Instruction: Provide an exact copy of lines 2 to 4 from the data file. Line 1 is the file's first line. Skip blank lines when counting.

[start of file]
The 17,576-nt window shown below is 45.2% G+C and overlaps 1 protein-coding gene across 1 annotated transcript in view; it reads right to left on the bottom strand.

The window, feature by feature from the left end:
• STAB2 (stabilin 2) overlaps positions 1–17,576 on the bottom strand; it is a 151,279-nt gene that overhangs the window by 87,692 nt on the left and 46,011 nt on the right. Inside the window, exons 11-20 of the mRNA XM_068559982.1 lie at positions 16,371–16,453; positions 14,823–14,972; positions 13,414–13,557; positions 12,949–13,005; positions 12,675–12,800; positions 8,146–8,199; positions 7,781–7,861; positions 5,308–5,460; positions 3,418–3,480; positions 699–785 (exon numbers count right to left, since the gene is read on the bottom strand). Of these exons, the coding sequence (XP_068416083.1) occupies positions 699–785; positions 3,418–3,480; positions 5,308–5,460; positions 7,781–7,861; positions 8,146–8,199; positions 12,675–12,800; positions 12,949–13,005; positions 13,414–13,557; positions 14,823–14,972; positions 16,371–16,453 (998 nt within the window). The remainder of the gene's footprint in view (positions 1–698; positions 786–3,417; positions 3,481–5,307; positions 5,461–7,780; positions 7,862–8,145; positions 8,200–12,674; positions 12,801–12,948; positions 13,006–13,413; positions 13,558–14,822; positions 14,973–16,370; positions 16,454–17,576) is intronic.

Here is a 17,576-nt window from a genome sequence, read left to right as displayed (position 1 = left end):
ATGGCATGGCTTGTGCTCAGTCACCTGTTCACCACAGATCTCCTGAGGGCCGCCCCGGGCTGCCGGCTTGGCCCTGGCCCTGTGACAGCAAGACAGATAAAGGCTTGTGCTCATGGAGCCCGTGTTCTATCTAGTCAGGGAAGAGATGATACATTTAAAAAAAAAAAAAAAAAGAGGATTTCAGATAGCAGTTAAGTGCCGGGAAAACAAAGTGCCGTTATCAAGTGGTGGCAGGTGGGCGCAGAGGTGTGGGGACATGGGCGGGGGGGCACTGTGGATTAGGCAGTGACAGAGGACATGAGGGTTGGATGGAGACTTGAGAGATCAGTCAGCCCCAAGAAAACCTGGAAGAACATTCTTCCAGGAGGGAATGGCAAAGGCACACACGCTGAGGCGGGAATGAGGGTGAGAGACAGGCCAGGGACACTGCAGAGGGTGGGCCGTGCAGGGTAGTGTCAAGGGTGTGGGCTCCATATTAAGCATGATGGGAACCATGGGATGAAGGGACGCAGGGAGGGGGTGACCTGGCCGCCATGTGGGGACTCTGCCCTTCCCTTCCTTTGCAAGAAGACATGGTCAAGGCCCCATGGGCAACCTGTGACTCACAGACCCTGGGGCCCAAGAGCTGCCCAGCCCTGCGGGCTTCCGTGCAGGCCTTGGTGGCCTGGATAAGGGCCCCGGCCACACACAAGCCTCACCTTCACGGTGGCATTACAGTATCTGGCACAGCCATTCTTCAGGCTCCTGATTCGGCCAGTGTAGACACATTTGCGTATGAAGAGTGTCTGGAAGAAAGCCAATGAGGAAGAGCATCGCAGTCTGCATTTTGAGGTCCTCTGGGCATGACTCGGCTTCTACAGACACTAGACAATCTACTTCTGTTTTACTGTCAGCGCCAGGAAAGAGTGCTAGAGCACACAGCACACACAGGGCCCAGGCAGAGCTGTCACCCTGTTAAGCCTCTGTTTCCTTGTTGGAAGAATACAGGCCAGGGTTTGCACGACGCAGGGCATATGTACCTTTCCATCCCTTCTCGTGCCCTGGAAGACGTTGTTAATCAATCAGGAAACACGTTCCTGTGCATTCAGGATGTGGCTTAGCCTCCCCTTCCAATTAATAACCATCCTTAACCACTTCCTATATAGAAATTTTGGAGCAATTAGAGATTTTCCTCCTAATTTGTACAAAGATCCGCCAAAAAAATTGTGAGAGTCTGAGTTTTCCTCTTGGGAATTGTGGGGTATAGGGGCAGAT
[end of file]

The window, feature by feature from the left end:
• STAB2 (stabilin 2) overlaps positions 1–17,576 on the bottom strand; it is a 151,279-nt gene that overhangs the window by 87,692 nt on the left and 46,011 nt on the right. Inside the window, exons 11-20 of the mRNA XM_068559982.1 lie at positions 16,371–16,453; positions 14,823–14,972; positions 13,414–13,557; positions 12,949–13,005; positions 12,675–12,800; positions 8,146–8,199; positions 7,781–7,861; positions 5,308–5,460; positions 3,418–3,480; positions 699–785 (exon numbers count right to left, since the gene is read on the bottom strand). Of these exons, the coding sequence (XP_068416083.1) occupies positions 699–785; positions 3,418–3,480; positions 5,308–5,460; positions 7,781–7,861; positions 8,146–8,199; positions 12,675–12,800; positions 12,949–13,005; positions 13,414–13,557; positions 14,823–14,972; positions 16,371–16,453 (998 nt within the window). The remainder of the gene's footprint in view (positions 1–698; positions 786–3,417; positions 3,481–5,307; positions 5,461–7,780; positions 7,862–8,145; positions 8,200–12,674; positions 12,801–12,948; positions 13,006–13,413; positions 13,558–14,822; positions 14,973–16,370; positions 16,454–17,576) is intronic.

Here is a 17,576-nt window from a genome sequence, read left to right as displayed (position 1 = left end):